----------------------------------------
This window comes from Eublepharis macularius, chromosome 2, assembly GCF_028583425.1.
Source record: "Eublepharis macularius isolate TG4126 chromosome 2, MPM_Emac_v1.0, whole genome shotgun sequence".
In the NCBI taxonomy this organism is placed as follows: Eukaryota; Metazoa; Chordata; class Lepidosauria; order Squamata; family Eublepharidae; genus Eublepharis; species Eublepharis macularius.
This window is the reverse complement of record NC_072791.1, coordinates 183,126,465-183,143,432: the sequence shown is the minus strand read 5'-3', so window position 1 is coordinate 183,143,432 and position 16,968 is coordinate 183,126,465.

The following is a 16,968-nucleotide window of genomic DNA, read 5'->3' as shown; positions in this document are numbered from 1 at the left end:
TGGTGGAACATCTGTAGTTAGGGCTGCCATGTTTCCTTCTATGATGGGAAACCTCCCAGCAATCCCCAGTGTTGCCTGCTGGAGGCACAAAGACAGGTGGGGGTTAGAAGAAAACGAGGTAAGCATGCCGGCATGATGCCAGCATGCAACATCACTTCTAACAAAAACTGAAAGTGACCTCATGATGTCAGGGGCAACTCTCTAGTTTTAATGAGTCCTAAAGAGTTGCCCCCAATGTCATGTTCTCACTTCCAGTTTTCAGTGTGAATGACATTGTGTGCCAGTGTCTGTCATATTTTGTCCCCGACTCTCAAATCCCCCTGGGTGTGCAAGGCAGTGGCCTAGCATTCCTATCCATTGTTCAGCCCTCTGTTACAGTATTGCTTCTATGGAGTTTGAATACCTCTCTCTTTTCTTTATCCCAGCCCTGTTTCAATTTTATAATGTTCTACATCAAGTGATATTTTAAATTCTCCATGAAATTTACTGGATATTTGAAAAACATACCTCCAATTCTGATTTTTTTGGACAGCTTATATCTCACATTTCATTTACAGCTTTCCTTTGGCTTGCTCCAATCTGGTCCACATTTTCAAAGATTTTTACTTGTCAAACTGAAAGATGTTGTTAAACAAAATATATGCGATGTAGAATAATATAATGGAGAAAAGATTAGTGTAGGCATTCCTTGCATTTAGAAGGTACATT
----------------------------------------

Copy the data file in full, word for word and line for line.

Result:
This window comes from Eublepharis macularius, chromosome 2, assembly GCF_028583425.1.
Source record: "Eublepharis macularius isolate TG4126 chromosome 2, MPM_Emac_v1.0, whole genome shotgun sequence".
In the NCBI taxonomy this organism is placed as follows: Eukaryota; Metazoa; Chordata; class Lepidosauria; order Squamata; family Eublepharidae; genus Eublepharis; species Eublepharis macularius.
This window is the reverse complement of record NC_072791.1, coordinates 183,126,465-183,143,432: the sequence shown is the minus strand read 5'-3', so window position 1 is coordinate 183,143,432 and position 16,968 is coordinate 183,126,465.

The following is a 16,968-nucleotide window of genomic DNA, read 5'->3' as shown; positions in this document are numbered from 1 at the left end:
TGGTGGAACATCTGTAGTTAGGGCTGCCATGTTTCCTTCTATGATGGGAAACCTCCCAGCAATCCCCAGTGTTGCCTGCTGGAGGCACAAAGACAGGTGGGGGTTAGAAGAAAACGAGGTAAGCATGCCGGCATGATGCCAGCATGCAACATCACTTCTAACAAAAACTGAAAGTGACCTCATGATGTCAGGGGCAACTCTCTAGTTTTAATGAGTCCTAAAGAGTTGCCCCCAATGTCATGTTCTCACTTCCAGTTTTCAGTGTGAATGACATTGTGTGCCAGTGTCTGTCATATTTTGTCCCCGACTCTCAAATCCCCCTGGGTGTGCAAGGCAGTGGCCTAGCATTCCTATCCATTGTTCAGCCCTCTGTTACAGTATTGCTTCTATGGAGTTTGAATACCTCTCTCTTTTCTTTATCCCAGCCCTGTTTCAATTTTATAATGTTCTACATCAAGTGATATTTTAAATTCTCCATGAAATTTACTGGATATTTGAAAAACATACCTCCAATTCTGATTTTTTTGGACAGCTTATATCTCACATTTCATTTACAGCTTTCCTTTGGCTTGCTCCAATCTGGTCCACATTTTCAAAGATTTTTACTTGTCAAACTGAAAGATGTTGTTAAACAAAATATATGCGATGTAGAATAATATAATGGAGAAAAGATTAGTGTAGGCATTCCTTGCATTTAGAAGGTACATT